What might have appeared on that date as conventional boats were, in fact, concrete canoes propelled by top civil engineering students from across the U.S. and Canada
The sight of canoes in Montr»al’s Olympic Basin, while typically not surprising, was far from ordinary on June 21. What might have appeared on that date as conventional boats were, in fact, concrete canoes propelled by top civil engineering students from across the U.S. and Canada. The following day, the American Society of Civil Engineers’ (ASCE) 21st Annual National Concrete Canoe Competition culminated in a first-place win for The University of Nevada, Reno. The Wolf Pack and its 19.5-ft.-long, 160-lb., blue and silver-stained white canoe bested competitors and vessels from 21 other engineering schools, ending the University of Wisconsin’s five-year reign, as it captured Nevada’s first national Concrete Canoe title.
The Silver and Blue team’s closest competitors during the June 20-22 event in Montr»al were the University of California-Berkeley, whose team crafted a 229-lb., 20-ft.-long canoe to seize second place; and, host school Öcole de technologie sup»rieure, advancing its 170-lb., 20-ft.-long Toutatis (a Celtic tribute) to third place. For their top finishes, the University of Nevada-Reno, the University of California-Berkeley, and Öcole de technologie sup»rieure earned $5,000, $2,500 and $1,500 in scholarship money, respectively. Supporting contributors to the ASCE-organized competition included American Concrete Institute, BASF Construction Chemicals, and Holcim (US) Inc.
Combined endurance and sprint race results accounted for 25 percent of the teams’ overall score. The remaining 75 percent was awarded equally on the basis of a technical design paper detailing canoe plans, development, testing and construction; a formal oral presentation, involving explanation of the canoe’s design, construction, racing ability and innovative features, as well as defense of the team’s choices during a question and answer session with the judges; and, a project display, scored on aesthetics and visual presentation.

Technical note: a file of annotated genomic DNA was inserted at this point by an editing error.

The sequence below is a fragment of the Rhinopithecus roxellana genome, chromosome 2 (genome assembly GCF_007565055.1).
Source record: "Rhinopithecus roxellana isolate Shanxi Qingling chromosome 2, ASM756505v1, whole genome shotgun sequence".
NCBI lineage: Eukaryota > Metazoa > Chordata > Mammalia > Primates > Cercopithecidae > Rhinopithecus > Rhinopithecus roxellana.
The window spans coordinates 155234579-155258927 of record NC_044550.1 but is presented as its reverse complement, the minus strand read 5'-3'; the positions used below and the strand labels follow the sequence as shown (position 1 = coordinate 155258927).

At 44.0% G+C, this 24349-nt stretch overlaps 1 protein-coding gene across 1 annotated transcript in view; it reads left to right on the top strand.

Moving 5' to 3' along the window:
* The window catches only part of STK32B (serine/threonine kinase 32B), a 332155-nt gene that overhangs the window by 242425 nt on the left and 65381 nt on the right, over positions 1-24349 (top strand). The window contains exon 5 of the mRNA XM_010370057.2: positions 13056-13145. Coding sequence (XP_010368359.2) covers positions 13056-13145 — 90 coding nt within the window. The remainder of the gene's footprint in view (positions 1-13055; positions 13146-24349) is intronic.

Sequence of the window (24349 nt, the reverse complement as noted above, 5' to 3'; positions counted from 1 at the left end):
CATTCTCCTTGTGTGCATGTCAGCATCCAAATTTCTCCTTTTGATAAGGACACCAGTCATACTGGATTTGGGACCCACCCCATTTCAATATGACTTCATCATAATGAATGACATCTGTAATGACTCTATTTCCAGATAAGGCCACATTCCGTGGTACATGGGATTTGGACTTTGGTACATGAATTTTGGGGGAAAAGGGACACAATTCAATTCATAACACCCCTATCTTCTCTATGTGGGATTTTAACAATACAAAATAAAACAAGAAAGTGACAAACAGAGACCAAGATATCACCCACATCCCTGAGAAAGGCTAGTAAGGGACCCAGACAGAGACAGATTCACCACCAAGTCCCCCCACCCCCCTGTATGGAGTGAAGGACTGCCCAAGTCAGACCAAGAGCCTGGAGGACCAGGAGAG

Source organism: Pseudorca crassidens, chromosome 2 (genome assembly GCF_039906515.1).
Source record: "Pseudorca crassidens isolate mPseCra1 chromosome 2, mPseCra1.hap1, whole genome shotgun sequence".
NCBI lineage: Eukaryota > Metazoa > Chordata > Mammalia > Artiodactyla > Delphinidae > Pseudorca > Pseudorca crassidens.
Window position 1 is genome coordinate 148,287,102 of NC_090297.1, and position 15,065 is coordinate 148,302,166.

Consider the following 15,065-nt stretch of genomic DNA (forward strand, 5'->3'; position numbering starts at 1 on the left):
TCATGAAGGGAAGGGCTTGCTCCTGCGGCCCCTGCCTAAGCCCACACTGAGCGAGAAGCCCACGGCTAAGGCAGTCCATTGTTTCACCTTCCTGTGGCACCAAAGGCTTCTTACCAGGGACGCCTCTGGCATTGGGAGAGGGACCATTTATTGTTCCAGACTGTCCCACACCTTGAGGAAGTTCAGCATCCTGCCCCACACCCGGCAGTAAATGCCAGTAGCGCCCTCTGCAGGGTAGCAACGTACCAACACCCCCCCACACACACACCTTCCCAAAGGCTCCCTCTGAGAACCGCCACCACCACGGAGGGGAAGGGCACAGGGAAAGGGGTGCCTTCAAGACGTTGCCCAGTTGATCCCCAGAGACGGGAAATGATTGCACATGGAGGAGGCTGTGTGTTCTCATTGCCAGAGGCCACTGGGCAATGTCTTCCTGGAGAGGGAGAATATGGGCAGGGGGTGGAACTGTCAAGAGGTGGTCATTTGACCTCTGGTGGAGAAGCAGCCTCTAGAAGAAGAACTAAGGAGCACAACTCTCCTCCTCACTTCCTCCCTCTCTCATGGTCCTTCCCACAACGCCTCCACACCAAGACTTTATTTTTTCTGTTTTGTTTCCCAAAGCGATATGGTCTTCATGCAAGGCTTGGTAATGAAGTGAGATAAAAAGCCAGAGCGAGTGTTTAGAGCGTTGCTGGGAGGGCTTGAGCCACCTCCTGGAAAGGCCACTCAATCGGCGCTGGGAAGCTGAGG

In addition, three teams were honored with Special awards. The University of Wisconsin-Madison received the R. John Craig Memorial Award for exemplifying the competition’s spirit and cooperative ideals by placing first in the co-ed sprint race. The Tony P. Chrest Innovation Award, recognizing superior and creative use of technology and materials in canoe construction, was given to Drexel University. For the use of basic design principles in unconventional applications, the University of Florida garnered the American Concrete Institute Excellence in Concrete Canoe Design Award. Given the innovative thinking we’ve seen in Montr»al, notes ASCE President David Mongan, I can’t wait to see what’s to come from these students in the future as they begin their professional careers.
The 2008 ASCE National Concrete Canoe Competition teams in order of final rank are:
- University of Nevada, Reno
- University of California, Berkeley
- Öcole de technologie sup»rieure
- California Polytechnic State University, San Luis Obispo
- University of Florida
- University of Wisconsin – Madison
- Clemson University
- Michigan Technological Univ.
- University of California, Los Angeles
- Univ. of Wisconsin-Platteville
- Polytechnic University
- Drexel University
- Florida Institute of Technology
- University of Houston
- Youngstown State University
- University of Maine
- University of Washington
- U.S. Air Force Academy
- Southern Illinois University, Edwardsville
- Fairmont State University
- Louisiana Tech University
- Milwaukee School of Engineering